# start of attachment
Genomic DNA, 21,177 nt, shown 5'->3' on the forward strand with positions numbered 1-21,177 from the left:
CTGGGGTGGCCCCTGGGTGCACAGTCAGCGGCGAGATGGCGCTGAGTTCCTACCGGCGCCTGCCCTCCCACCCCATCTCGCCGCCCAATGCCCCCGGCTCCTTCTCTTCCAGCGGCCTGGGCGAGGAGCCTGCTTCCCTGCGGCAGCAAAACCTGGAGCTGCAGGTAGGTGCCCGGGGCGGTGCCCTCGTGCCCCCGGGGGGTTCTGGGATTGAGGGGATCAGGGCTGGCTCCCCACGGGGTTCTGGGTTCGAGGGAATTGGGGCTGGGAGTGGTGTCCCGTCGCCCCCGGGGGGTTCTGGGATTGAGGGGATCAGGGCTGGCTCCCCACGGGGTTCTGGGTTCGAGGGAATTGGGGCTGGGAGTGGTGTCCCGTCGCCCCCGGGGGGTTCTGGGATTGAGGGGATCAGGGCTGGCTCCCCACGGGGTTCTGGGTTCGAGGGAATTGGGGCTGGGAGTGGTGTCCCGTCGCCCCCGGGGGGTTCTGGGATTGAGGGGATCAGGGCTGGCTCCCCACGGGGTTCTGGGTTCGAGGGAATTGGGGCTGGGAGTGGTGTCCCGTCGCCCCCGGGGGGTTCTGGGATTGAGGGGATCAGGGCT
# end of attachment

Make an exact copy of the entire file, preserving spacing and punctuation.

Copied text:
Genomic DNA, 21,177 nt, shown 5'->3' on the forward strand with positions numbered 1-21,177 from the left:
CTGGGGTGGCCCCTGGGTGCACAGTCAGCGGCGAGATGGCGCTGAGTTCCTACCGGCGCCTGCCCTCCCACCCCATCTCGCCGCCCAATGCCCCCGGCTCCTTCTCTTCCAGCGGCCTGGGCGAGGAGCCTGCTTCCCTGCGGCAGCAAAACCTGGAGCTGCAGGTAGGTGCCCGGGGCGGTGCCCTCGTGCCCCCGGGGGGTTCTGGGATTGAGGGGATCAGGGCTGGCTCCCCACGGGGTTCTGGGTTCGAGGGAATTGGGGCTGGGAGTGGTGTCCCGTCGCCCCCGGGGGGTTCTGGGATTGAGGGGATCAGGGCTGGCTCCCCACGGGGTTCTGGGTTCGAGGGAATTGGGGCTGGGAGTGGTGTCCCGTCGCCCCCGGGGGGTTCTGGGATTGAGGGGATCAGGGCTGGCTCCCCACGGGGTTCTGGGTTCGAGGGAATTGGGGCTGGGAGTGGTGTCCCGTCGCCCCCGGGGGGTTCTGGGATTGAGGGGATCAGGGCTGGCTCCCCACGGGGTTCTGGGTTCGAGGGAATTGGGGCTGGGAGTGGTGTCCCGTCGCCCCCGGGGGGTTCTGGGATTGAGGGGATCAGGGCT